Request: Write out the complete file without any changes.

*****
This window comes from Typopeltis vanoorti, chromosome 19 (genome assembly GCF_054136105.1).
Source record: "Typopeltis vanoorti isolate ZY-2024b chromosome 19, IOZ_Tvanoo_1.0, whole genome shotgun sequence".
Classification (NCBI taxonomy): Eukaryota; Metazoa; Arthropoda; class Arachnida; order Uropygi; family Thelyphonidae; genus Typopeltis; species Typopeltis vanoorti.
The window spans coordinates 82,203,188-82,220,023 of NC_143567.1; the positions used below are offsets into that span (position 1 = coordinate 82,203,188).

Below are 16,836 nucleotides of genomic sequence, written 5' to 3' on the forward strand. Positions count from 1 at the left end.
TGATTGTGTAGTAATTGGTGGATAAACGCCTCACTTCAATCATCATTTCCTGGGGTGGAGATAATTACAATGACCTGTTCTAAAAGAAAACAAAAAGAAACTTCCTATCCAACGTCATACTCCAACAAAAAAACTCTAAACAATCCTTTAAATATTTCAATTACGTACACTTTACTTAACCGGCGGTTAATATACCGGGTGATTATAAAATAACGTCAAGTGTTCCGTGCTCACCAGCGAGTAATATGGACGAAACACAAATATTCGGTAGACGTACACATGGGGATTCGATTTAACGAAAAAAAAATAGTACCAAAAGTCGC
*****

This window comes from Typopeltis vanoorti, chromosome 19 (genome assembly GCF_054136105.1).
Source record: "Typopeltis vanoorti isolate ZY-2024b chromosome 19, IOZ_Tvanoo_1.0, whole genome shotgun sequence".
Classification (NCBI taxonomy): Eukaryota; Metazoa; Arthropoda; class Arachnida; order Uropygi; family Thelyphonidae; genus Typopeltis; species Typopeltis vanoorti.
The window spans coordinates 82,203,188-82,220,023 of NC_143567.1; the positions used below are offsets into that span (position 1 = coordinate 82,203,188).

Below are 16,836 nucleotides of genomic sequence, written 5' to 3' on the forward strand. Positions count from 1 at the left end.
TGATTGTGTAGTAATTGGTGGATAAACGCCTCACTTCAATCATCATTTCCTGGGGTGGAGATAATTACAATGACCTGTTCTAAAAGAAAACAAAAAGAAACTTCCTATCCAACGTCATACTCCAACAAAAAAACTCTAAACAATCCTTTAAATATTTCAATTACGTACACTTTACTTAACCGGCGGTTAATATACCGGGTGATTATAAAATAACGTCAAGTGTTCCGTGCTCACCAGCGAGTAATATGGACGAAACACAAATATTCGGTAGACGTACACATGGGGATTCGATTTAACGAAAAAAAAATAGTACCAAAAGTCGC